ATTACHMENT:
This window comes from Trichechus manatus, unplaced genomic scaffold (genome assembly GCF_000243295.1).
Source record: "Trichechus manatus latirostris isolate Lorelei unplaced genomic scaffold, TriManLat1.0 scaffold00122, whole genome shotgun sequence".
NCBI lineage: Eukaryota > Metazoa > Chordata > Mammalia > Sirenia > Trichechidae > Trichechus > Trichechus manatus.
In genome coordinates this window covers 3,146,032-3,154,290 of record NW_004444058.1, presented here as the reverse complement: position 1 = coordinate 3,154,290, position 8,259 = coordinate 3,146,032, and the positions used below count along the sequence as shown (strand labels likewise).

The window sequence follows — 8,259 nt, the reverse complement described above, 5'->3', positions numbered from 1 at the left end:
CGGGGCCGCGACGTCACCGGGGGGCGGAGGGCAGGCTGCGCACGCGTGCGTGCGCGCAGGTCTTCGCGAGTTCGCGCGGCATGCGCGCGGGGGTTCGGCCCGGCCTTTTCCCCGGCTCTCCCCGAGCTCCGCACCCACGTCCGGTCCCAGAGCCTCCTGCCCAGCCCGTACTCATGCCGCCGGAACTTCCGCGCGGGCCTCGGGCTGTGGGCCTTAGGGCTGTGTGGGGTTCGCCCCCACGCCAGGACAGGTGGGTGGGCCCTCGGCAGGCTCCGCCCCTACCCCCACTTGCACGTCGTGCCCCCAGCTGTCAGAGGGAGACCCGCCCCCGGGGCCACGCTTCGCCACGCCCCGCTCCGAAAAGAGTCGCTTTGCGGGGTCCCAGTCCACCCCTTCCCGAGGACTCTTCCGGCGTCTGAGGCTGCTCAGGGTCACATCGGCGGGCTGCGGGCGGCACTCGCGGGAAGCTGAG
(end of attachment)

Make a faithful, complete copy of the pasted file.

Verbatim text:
This window comes from Trichechus manatus, unplaced genomic scaffold (genome assembly GCF_000243295.1).
Source record: "Trichechus manatus latirostris isolate Lorelei unplaced genomic scaffold, TriManLat1.0 scaffold00122, whole genome shotgun sequence".
NCBI lineage: Eukaryota > Metazoa > Chordata > Mammalia > Sirenia > Trichechidae > Trichechus > Trichechus manatus.
In genome coordinates this window covers 3,146,032-3,154,290 of record NW_004444058.1, presented here as the reverse complement: position 1 = coordinate 3,154,290, position 8,259 = coordinate 3,146,032, and the positions used below count along the sequence as shown (strand labels likewise).

The window sequence follows — 8,259 nt, the reverse complement described above, 5'->3', positions numbered from 1 at the left end:
CGGGGCCGCGACGTCACCGGGGGGCGGAGGGCAGGCTGCGCACGCGTGCGTGCGCGCAGGTCTTCGCGAGTTCGCGCGGCATGCGCGCGGGGGTTCGGCCCGGCCTTTTCCCCGGCTCTCCCCGAGCTCCGCACCCACGTCCGGTCCCAGAGCCTCCTGCCCAGCCCGTACTCATGCCGCCGGAACTTCCGCGCGGGCCTCGGGCTGTGGGCCTTAGGGCTGTGTGGGGTTCGCCCCCACGCCAGGACAGGTGGGTGGGCCCTCGGCAGGCTCCGCCCCTACCCCCACTTGCACGTCGTGCCCCCAGCTGTCAGAGGGAGACCCGCCCCCGGGGCCACGCTTCGCCACGCCCCGCTCCGAAAAGAGTCGCTTTGCGGGGTCCCAGTCCACCCCTTCCCGAGGACTCTTCCGGCGTCTGAGGCTGCTCAGGGTCACATCGGCGGGCTGCGGGCGGCACTCGCGGGAAGCTGAG